As fans, it’s ok to scream “defense” when the opponent has the ball. But, don’t fall asleep on offense. It appears there is a direct link between scoring and winning, too.

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Moving the ball, Hoiberg says, leads to good looks


Fred Hoiberg talks relentlessly about floor spacing and moving the ball. In Hoiberg’s view, that generates good looks at the basket. It’s an area that he has seen great progress with this year’s Cyclones.

“Our ball movement has been outstanding, especially the last couple of weeks” Hoiberg said Monday. “We’ve been finding the extra man and making unselfish plays.”

The statistics back up Hoiberg’s assertion. Iowa State has recorded an assist on more than two-thirds (.678) of its field goals the last five games. The Cyclones are fourth – behind Kansas, Missouri and Baylor – in the Big 12 in percentage of field goals with an assist.

“When your best player is unselfish, it’s tends to rub off,” Hoiberg said of Royce White. “We’ve gotten better as the season has gone on in that area, but it all starts with Royce because he facilitates our offense so much.”

Ball movement is the key in getting good looks at the basket because the Cyclones don’t possess a drive-and-dish point guard like last year (when Diante Garrett led the Big 12 in assists).

“We’re getting great open looks,” Hoiberg said. “If we continue to play that way, I think we’ll have a chance to win (any of the remaining games).”

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Hoiberg’s NBA career exposed him to several kinds of teams and it helped him build chemistry with his Cyclones


Fred Hoiberg has been asked if the success of his second Cyclone team has been surprising. He said “no” and noted that he liked the team’s potential.

The question keeps coming up because of the unique composition of the team with so many newcomers, including five transfers. People wondered how quickly the group would gel.

Hoiberg’s playing experience in the NBA exposed him to several types of teams and prepared him for developing a good chemistry with this year’s Cyclones.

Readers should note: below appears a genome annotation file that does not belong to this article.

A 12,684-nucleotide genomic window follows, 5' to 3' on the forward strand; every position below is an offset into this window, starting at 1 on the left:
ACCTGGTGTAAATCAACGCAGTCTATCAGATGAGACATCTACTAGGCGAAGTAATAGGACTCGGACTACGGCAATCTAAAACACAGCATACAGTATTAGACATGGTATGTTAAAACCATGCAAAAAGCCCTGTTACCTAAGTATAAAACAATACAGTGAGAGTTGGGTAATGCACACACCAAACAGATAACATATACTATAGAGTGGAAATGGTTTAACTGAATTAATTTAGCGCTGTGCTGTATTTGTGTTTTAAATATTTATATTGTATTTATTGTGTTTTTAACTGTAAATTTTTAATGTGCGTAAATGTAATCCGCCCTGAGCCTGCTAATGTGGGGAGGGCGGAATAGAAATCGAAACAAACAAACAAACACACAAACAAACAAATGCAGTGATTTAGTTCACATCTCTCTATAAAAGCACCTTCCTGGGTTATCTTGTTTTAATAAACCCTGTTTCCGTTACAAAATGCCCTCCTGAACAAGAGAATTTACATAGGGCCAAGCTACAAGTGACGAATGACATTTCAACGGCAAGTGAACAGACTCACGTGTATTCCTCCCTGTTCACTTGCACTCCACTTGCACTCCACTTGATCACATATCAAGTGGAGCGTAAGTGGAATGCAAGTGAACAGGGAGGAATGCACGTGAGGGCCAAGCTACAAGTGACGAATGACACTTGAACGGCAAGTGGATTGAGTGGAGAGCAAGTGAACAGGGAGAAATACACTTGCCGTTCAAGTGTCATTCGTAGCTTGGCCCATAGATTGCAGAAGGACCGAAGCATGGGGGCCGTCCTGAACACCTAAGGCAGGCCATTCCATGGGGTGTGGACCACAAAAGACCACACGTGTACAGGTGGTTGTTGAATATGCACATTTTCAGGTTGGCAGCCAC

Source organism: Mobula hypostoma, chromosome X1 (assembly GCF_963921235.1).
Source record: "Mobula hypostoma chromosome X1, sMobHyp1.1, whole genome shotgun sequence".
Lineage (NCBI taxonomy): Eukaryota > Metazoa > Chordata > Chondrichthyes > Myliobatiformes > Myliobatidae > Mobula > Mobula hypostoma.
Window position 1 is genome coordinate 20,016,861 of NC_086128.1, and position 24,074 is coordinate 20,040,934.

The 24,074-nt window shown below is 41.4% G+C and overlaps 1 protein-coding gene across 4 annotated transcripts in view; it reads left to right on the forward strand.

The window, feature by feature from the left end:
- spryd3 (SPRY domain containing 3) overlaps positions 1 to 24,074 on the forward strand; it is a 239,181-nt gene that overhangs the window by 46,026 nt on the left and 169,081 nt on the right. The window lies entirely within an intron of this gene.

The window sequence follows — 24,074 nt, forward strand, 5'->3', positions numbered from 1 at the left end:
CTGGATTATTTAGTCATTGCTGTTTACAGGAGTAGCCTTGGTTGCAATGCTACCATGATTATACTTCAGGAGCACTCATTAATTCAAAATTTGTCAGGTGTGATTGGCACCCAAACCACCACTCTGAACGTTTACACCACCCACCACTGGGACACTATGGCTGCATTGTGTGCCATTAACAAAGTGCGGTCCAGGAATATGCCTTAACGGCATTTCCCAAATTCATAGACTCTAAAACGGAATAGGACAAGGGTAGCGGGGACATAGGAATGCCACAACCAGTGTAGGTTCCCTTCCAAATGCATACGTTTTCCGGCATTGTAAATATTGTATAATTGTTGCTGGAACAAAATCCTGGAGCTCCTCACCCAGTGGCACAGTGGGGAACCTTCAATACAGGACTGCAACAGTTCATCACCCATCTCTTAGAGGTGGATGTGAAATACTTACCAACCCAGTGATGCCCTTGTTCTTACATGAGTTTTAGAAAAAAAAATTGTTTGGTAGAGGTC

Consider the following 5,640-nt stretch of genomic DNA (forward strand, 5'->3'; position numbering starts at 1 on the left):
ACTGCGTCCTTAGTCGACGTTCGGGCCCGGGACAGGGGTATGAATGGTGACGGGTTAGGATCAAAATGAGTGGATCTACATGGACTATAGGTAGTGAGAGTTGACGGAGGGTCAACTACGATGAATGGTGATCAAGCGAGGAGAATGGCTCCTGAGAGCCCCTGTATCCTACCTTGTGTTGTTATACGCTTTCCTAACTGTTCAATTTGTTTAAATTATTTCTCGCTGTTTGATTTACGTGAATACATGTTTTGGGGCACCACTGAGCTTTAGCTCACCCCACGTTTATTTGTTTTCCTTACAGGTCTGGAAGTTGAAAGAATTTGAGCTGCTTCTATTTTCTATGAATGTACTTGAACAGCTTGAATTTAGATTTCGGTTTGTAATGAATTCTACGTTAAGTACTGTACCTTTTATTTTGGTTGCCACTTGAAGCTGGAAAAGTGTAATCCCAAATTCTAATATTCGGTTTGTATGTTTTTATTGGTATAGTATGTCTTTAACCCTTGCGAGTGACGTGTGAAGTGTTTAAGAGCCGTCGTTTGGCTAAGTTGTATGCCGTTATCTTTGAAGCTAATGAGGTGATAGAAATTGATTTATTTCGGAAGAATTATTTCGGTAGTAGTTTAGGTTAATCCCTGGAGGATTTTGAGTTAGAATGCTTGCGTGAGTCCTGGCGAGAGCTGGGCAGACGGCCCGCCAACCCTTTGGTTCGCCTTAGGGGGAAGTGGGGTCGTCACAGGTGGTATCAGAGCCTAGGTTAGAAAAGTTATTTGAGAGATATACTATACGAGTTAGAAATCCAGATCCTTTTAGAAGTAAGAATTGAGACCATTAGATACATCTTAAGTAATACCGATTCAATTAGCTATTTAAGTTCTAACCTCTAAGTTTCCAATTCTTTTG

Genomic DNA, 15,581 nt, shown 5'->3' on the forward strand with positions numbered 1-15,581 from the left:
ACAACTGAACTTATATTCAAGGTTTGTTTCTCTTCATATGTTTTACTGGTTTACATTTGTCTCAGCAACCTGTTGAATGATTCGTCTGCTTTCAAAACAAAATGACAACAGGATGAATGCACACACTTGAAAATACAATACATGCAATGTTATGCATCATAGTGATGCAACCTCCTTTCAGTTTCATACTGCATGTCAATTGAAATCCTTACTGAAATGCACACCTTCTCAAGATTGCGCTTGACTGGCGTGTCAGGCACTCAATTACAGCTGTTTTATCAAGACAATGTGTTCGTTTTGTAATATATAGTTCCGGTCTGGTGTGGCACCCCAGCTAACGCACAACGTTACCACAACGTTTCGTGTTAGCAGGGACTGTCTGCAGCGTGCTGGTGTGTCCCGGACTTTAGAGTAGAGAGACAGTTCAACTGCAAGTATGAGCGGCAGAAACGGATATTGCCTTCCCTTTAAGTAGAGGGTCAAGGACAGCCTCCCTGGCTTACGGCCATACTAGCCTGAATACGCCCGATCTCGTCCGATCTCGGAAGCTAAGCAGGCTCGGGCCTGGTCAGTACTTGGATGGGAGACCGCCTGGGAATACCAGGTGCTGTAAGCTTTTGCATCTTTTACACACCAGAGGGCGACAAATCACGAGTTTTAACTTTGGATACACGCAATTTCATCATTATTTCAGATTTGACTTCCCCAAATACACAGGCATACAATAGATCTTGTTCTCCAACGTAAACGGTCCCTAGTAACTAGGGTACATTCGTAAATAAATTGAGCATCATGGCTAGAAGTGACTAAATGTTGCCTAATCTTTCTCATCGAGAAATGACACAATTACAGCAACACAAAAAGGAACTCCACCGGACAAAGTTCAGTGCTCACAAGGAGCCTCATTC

“Indiana was as professional of a team (as it could be),” Hoiberg said. “Guys came to work and every single day was a clinic.”

“Chicago was a very young team with a lot of potential,” Hoiberg said. “I didn’t think it was the right mindset and it’s tough with that many young guys.”

“At Minnesota, there were some real personalities,” Hoiberg said. “But, when it came to go, we were pretty darn good and everybody was on the same page”

Hoiberg’s NBA career was helpful in getting this year’s Cyclones on the same page.

“Having been through three different scenarios – two of them very successful and one, to be blunt, terrible (the Bulls were 83-245 over four years) – you try to pass on (info).” Hoiberg said.

Thankfully, it looks like the 2012 Cyclones are following the path of the Pacers and Timberwolves.

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Cyclones sweep Sooners but both games were a different variety than the first meeting


The Cyclones swept the Sooners Saturday in Hilton Coliseum.

Both the women’s and men’s basketball teams picked up wins, but both games were different than the first match-ups this year in Norman.

Bill Fennelly’s team opened Big 12 play at OU on Jan. 4 and loss by 29 points.

“It was really the first time all year when a lot of people contributed,” Fennelly said.